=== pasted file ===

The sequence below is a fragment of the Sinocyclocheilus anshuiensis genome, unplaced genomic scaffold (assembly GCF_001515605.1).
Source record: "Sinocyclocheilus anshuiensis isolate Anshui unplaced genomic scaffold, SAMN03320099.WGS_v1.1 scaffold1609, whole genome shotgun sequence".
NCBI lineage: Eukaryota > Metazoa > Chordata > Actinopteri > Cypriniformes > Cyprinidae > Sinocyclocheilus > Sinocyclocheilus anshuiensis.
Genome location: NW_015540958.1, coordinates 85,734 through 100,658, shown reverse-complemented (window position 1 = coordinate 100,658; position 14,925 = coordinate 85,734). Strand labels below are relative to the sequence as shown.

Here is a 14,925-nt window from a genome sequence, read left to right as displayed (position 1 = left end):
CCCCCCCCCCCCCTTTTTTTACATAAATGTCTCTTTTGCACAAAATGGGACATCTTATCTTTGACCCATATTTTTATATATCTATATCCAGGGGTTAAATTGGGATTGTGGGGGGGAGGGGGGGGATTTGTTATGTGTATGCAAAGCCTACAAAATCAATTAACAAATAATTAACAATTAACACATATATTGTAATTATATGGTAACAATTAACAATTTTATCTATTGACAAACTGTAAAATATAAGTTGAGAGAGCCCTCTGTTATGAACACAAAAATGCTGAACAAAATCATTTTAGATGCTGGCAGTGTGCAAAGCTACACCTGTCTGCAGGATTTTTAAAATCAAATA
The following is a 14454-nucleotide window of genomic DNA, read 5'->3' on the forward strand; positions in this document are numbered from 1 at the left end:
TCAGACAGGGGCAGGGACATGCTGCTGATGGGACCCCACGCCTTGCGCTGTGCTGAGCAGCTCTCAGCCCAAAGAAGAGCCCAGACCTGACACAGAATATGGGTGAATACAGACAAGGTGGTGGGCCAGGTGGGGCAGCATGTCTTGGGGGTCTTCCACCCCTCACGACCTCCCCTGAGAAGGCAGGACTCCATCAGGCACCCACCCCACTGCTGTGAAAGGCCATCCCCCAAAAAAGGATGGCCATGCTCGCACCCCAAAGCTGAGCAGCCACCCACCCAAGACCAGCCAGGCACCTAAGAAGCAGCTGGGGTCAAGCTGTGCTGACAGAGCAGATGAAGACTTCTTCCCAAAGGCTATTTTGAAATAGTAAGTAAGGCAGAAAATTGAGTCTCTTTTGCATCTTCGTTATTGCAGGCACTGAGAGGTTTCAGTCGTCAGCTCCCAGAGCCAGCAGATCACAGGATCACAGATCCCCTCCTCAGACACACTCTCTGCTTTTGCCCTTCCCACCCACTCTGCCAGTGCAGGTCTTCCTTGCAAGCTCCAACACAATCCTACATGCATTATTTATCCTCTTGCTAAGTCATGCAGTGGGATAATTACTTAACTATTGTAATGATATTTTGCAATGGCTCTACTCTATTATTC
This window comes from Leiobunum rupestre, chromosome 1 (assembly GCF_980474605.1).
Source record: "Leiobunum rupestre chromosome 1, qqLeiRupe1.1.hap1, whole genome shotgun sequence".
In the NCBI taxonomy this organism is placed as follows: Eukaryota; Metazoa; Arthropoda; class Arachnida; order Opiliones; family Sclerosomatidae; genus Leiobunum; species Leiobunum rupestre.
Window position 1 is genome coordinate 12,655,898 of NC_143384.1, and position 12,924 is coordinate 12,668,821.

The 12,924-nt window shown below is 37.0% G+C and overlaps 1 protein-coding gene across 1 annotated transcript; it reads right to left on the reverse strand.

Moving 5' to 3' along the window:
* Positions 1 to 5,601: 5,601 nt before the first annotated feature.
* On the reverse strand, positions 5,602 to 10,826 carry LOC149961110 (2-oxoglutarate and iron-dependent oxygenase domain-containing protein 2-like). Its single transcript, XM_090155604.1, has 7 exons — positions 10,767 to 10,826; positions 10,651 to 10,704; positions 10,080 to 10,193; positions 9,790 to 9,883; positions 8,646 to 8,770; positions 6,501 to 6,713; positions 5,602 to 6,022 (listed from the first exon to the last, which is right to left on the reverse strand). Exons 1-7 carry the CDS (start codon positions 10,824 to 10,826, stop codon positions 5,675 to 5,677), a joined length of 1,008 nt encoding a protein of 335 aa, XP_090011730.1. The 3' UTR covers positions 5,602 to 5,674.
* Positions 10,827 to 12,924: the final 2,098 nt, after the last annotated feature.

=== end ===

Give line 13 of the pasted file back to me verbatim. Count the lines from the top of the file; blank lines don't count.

The 12,924-nt window shown below is 37.0% G+C and overlaps 1 protein-coding gene across 1 annotated transcript; it reads right to left on the reverse strand.